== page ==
CK Prahalad - Visionary of Global Management Passes at 68

On occassion we are fortunate and benefit from the insights and work of special people. When they pass it is noteworthy and sad. Such is the case with the distringuished professor CK Prahalad, who was internationally recognized for his research in corporate strategy and the best ways top management can navigate the often-complex waters of running large, multinational corporations.

As a Paul and Ruth McCracken Distinguished University Professor of Strategy in the Ross School of Business, Prahalad was a well-respected and deeply admired member of the community, both as an expert in his field and as a teacher. In 2009, he received the Pravasi Bharatiya Samman — an award given by the president of India to men and women who make exceptional and praiseworthy contributions in their respective fields. In the same year, the Indian government honored Prahalad with the Padma Bushan — the third highest civilian award in India — for his distinguished service to the nation. The Times of the United Kindom also named Prahalad the most influential business thinker on its The Thinkers 50 List in October 2009.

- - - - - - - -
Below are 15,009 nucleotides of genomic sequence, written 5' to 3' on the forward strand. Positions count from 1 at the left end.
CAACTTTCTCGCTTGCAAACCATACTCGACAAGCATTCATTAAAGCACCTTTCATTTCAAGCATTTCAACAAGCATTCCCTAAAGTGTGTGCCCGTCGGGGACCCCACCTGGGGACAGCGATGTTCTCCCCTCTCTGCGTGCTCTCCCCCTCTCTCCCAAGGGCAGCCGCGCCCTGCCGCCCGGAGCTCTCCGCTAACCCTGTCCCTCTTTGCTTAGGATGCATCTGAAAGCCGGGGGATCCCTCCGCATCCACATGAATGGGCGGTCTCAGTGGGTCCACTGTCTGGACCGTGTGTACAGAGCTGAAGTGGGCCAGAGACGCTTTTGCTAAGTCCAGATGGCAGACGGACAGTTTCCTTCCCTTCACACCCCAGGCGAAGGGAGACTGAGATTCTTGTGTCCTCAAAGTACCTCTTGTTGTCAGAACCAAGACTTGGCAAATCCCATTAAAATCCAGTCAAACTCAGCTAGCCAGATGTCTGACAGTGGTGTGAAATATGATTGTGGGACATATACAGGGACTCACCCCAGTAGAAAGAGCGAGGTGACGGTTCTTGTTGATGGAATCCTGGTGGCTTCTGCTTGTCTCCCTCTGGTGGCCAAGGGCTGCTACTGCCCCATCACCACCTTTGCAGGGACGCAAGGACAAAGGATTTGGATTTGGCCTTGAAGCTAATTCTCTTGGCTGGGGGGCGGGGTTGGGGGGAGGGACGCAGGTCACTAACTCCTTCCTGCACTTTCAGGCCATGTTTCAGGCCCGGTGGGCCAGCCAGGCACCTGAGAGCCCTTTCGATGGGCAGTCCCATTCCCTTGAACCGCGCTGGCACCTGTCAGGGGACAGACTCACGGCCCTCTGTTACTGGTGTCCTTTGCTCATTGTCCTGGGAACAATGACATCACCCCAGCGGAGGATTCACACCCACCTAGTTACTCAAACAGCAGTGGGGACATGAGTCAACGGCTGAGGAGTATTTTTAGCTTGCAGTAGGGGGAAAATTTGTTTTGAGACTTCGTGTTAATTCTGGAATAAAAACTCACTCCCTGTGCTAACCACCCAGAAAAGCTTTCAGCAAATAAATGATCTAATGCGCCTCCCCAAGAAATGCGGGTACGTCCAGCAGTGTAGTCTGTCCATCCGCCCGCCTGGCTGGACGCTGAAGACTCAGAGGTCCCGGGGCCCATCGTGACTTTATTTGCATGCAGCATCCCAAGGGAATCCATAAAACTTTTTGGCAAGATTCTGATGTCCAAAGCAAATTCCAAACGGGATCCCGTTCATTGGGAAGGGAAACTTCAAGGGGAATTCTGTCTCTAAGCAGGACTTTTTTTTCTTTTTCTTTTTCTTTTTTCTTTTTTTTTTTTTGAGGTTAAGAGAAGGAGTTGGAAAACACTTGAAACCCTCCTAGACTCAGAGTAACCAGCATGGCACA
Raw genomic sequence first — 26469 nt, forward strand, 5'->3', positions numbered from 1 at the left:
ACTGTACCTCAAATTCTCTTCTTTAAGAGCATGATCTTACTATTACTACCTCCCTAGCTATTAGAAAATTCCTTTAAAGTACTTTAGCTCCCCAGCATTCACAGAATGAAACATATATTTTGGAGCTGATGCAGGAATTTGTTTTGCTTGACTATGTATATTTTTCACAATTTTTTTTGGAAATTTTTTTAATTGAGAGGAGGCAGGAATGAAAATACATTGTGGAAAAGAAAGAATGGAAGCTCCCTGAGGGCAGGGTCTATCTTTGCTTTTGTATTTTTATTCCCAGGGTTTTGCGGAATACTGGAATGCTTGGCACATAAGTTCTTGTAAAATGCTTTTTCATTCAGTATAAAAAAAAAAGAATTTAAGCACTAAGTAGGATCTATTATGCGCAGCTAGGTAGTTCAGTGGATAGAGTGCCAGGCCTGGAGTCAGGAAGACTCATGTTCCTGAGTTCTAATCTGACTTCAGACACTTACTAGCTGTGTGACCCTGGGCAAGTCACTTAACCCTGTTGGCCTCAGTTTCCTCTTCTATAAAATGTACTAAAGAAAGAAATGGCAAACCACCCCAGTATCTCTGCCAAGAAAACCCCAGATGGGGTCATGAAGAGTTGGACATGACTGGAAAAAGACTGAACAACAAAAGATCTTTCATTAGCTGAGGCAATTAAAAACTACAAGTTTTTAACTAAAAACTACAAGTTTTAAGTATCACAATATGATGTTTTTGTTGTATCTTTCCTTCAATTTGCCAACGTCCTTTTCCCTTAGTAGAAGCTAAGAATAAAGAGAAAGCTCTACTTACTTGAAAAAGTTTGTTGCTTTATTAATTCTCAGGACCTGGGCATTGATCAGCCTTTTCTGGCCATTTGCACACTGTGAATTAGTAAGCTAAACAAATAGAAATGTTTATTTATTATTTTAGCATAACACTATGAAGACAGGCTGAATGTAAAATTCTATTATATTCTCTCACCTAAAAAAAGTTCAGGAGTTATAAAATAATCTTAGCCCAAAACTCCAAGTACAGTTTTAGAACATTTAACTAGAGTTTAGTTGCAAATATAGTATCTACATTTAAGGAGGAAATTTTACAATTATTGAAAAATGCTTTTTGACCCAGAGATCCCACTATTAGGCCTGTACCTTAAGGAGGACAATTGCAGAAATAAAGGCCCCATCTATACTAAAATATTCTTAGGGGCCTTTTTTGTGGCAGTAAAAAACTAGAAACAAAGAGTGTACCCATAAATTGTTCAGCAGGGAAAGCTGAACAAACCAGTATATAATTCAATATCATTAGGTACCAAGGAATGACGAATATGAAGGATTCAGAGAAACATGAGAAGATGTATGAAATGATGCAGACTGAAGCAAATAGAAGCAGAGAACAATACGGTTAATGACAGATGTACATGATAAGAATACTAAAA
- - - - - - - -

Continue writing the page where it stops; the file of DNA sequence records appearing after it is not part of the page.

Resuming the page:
For many reasons this Harvard professor and author attained notarity. Among many publications, he had several international bestselling books, including “Competing for the Future,” “The Future of Competition” and “The Fortune at the Bottom of the Pyramid: Eradicating Poverty through Profits.” A visionary who saw the unique contributions the emerging global middle class is and will have on the world, he once was quoted as saying:

If we stop thinking of the poor as victims or as a burden and start recognizing them as resilient and creative entrepreneurs and value-conscious consumers, a whole new world of opportunity will open up.



Switch Author to Speak About Change at IHRSA


The upcoming IHRSA event in San Diego will feature Chip Heath, author, with his brother Dan,  of Made to Stick and their newest book Switch. Heath is a great speaker and his books are even more enjoyable. His latest book is an interesting forray into how change occurs. It involves an elephant, a rider and the path. This is a very topical speaker for IHRSA and the industry as changing is something every industry, and most of all fitness and wellness, needs to be quite on top of. Hats off to IHRSA leadership for having Heath at the event. See the book review below.